The Neurobiological Basis for Social Affiliation in Autism Spectrum Disorder and Schizophrenia

Amanda Crider, Anilkumar Pillai

Research output: Contribution to journalArticlepeer-review


Social interaction and communication are complex behavioral paradigms involving many components. Many different neurotransmitters, hormones, sensory inputs, and brain regions are involved in the act of social engagement and verbal or nonverbal communication. Autism spectrum disorder (ASD) and schizophrenia are two neurodevelopmental disorders that have social and language deficits as hallmark symptoms but show very different etiologies. The output of social dysfunction is common to both ASD and schizophrenia, but this likely arises from very different pathophysiological means. This review will attempt to compile and interpret human and animal studies showing the neurobiological basis for the development of social and language deficits in ASD and schizophrenia as well as a comparison of the two disorders.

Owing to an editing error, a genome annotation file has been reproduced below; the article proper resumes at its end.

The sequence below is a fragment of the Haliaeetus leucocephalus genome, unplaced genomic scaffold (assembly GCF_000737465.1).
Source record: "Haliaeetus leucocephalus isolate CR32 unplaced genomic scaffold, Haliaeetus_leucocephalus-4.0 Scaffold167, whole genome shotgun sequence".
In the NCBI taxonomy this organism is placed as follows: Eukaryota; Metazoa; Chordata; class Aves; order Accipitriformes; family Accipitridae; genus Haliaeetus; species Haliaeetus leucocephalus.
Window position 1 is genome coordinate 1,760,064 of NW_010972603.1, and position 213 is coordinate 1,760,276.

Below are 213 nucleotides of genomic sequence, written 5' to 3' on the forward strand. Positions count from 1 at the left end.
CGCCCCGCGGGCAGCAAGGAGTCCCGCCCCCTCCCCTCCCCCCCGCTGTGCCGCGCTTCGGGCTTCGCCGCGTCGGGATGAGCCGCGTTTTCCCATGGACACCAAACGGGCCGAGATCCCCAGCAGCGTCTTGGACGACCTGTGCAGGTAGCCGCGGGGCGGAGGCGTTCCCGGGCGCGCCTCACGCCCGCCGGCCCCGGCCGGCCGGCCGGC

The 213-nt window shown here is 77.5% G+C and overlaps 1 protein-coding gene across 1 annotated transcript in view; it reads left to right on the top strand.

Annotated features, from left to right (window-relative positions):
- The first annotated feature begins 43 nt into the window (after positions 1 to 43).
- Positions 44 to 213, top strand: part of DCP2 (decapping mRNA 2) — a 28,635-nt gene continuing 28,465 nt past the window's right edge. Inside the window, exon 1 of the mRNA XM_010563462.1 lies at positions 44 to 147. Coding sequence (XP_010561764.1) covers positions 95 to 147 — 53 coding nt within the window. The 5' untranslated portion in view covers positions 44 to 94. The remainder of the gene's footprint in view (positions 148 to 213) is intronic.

Original languageEnglish (US)
Pages (from-to)154-164
Number of pages11
JournalCurrent Behavioral Neuroscience Reports
Issue number2
StatePublished - Jun 1 2016
Externally publishedYes


  • Autism spectrum disorder
  • Language deficits
  • Neurodevelopmental disorders
  • Schizophrenia
  • Social affiliation
  • Social deficits

ASJC Scopus subject areas

  • Public Health, Environmental and Occupational Health
  • Behavioral Neuroscience


Dive into the research topics of 'The Neurobiological Basis for Social Affiliation in Autism Spectrum Disorder and Schizophrenia'. Together they form a unique fingerprint.

Cite this